Kye Whyte soars to historic BMX silver as years of sacrifice from mum pays off

ALMOST two decades of hard work and sacrifice paid off for Tracey Hill and Nigel Whyte as they watched their son Kye soar through the skies of Tokyo to claim silver in his first Olympic Games.

colline, alongside family and friends, cheered BMX star Kye on from his home track in Burgess Park in the early hours of Friday morning.

Kye cheered on Beth Shriever as she beat the legendary Mariana Pajon to Olympic gold

Kye cheered on Beth Shriever as she beat the legendary Mariana Pajon to Olympic goldCrédit: GETTY IMAGES
Kye started BMXing when he was just four-years-old

Kye started BMXing when he was just four-years-oldCrédit: TRACEY HILL
Parents Nigel and Tracey made sure their boys raced on weekends

Parents Nigel and Tracey made sure their boys raced on weekendsCrédit: GETTY IMAGES

Kye got off to a good start flying out of gate four, holding his own in the middle of the pack and keeping pace with eventual winner Niek Kimmann.

The Brit closed the gap in the third straight setting up a grandstand finish, but was pipped to gold by a bike’s length.

And as her youngest son crossed the finish line – becoming Great Britain’s first-ever medallist in the sportHill recollected all of the sleepless nights of sleeping in cars to make sure her boys Kye, Tre and Daniel could race on the weekends. But insists it was all worth it.

Hill told SunSport: “BMX is not a cheap sport, but it’s a sport that they wanted to do and it was something that me and Nigel turned around and said ‘if this is what you want to do, we will work towards getting you thereand it was not easy.

We have slept in cars, having the boys get to a national and we can’t afford to get a hotel.

So we’ve asked people to hide them and we’ve slept in the car, and things like that, vous connaissez.

It’s sacrifices that parents make for their kids at the end of the day. And it’s all been well, well worth it now. Especially now.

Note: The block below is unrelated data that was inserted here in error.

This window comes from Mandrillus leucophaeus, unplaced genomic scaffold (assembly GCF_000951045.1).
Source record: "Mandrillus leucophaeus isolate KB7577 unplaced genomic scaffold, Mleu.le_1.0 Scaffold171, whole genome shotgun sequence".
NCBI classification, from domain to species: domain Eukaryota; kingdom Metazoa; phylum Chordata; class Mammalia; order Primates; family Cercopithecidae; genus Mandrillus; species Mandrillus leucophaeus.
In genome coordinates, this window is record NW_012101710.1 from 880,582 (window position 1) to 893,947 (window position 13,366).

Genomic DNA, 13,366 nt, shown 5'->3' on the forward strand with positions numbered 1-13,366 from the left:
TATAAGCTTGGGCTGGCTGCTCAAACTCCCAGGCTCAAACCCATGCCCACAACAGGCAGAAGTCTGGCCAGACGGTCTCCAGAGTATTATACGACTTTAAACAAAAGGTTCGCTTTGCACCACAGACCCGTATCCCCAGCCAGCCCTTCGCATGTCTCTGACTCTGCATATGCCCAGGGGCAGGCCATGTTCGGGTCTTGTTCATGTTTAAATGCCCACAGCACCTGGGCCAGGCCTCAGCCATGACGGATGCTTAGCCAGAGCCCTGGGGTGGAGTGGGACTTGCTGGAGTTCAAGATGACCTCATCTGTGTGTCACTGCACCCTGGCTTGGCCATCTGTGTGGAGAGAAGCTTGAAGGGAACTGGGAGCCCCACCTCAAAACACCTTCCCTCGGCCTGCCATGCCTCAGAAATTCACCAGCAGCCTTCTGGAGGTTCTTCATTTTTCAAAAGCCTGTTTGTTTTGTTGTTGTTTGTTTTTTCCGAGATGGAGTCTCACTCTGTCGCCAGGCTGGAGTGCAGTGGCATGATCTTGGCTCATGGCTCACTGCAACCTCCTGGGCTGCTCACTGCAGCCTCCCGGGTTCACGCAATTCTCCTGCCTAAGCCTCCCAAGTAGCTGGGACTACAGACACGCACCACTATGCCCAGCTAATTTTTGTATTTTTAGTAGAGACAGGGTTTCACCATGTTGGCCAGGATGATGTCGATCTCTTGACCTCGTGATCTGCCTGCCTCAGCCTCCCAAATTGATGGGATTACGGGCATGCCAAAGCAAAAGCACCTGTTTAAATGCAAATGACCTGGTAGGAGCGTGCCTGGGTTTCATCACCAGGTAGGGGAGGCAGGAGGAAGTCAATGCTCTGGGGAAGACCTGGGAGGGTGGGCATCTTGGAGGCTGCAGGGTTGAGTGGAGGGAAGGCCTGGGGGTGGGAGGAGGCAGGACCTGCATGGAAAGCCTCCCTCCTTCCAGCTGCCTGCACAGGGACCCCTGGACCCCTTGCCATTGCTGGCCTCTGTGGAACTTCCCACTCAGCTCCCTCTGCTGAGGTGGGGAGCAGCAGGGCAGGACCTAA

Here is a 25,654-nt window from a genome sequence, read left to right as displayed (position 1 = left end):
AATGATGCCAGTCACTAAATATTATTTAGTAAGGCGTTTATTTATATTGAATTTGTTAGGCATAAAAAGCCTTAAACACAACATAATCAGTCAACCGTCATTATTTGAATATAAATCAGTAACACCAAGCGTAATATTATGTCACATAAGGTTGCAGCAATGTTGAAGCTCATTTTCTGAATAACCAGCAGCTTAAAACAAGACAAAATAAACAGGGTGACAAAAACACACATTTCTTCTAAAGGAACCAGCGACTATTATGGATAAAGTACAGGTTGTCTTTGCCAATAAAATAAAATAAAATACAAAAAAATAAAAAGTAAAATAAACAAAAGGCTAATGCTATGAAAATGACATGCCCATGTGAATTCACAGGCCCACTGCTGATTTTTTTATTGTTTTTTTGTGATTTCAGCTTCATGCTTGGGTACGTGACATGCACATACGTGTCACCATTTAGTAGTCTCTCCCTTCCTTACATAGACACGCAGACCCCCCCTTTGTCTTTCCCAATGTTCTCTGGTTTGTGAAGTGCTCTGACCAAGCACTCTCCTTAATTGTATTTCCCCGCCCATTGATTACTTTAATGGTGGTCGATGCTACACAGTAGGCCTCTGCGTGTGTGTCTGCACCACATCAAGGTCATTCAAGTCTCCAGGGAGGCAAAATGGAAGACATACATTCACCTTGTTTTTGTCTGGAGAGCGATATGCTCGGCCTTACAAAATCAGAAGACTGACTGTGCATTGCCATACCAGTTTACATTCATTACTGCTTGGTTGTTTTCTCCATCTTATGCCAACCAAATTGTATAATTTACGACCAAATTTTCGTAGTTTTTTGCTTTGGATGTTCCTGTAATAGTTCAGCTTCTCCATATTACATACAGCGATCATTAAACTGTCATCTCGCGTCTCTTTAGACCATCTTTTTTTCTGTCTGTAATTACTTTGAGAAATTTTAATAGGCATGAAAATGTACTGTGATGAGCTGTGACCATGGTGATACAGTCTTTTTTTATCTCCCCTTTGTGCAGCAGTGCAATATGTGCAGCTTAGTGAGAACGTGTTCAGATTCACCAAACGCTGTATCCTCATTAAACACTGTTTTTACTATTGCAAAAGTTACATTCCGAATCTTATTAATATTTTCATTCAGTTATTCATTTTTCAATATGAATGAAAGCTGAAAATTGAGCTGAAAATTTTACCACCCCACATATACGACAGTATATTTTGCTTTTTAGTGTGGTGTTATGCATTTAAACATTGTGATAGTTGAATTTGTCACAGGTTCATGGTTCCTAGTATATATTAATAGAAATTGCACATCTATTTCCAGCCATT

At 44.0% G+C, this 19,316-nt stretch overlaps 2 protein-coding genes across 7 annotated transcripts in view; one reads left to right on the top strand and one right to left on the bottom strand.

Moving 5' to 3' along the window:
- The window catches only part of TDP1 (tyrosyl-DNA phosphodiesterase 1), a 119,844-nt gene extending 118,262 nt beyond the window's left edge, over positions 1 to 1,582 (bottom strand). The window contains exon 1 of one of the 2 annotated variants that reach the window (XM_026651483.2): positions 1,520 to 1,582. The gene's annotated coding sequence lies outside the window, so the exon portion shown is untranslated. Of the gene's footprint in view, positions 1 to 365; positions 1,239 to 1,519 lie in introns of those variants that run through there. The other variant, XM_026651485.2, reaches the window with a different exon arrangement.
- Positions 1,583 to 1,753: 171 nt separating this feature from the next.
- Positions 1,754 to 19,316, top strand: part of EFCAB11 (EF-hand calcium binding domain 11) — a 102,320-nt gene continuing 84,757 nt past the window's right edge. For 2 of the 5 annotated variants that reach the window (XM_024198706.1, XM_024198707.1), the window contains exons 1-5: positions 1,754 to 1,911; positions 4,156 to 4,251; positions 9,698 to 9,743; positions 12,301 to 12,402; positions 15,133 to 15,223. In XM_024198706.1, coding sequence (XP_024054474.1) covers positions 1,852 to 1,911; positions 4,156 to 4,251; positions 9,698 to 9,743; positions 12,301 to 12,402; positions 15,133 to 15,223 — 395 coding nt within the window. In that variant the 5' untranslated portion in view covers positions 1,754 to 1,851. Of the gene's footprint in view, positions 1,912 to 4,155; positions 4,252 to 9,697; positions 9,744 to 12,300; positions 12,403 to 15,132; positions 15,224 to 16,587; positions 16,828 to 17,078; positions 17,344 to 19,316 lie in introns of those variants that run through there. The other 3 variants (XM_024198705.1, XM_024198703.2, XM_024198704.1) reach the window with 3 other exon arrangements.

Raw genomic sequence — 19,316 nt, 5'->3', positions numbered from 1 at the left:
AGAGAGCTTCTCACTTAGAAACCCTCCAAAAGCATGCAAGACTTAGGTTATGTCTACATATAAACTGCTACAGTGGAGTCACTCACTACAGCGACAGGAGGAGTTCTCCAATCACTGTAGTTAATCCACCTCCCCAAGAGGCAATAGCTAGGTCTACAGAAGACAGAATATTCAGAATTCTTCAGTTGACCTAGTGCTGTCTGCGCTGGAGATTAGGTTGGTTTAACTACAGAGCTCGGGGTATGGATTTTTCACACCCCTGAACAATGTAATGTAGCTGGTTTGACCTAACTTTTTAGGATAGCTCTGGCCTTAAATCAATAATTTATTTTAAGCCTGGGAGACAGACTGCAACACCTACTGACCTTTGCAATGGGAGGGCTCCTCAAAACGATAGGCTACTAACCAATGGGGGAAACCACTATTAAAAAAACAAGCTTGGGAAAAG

Hill and Whyte’s perseverance to get Kye, Tre and Daniel to races saw Kye win his first British Championship at the age of four, and helped the 21-year-old dominate his age group in the British BMX scenewinning the title nine years in a row.

It’s sacrifices that parents make for their kids at the end of the day. And it’s all been well, well worth it now. Especially now.

Tracey Hill

Despite watching her serial-winner son dominate on British soil for the best part of a decade, Hill insists watching Kye at the Olympics was a different feeling.

Elle a dit: “The feeling we had last night was justwe’ve never had a feeling like that before.

We’ve watched Kye race Europeans, Nationals, but this was on a whole bigger scale.

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This was Kye’s dream and just to see my son race that dream was amazing.

They say the sky’s the limit, and for Kye it’s both literally and figuratively true. Hill insists he’s eyeing gold at the 2024 Paris Games, and both herself and Nigel will move heaven and earth to be there.

Elle a ajouté: “I know that boy wants that gold medal, so three-year’s time, I know he’s going to try and go for that one, absolument. Me and Nigel will be at that race to support our son if he is there.”

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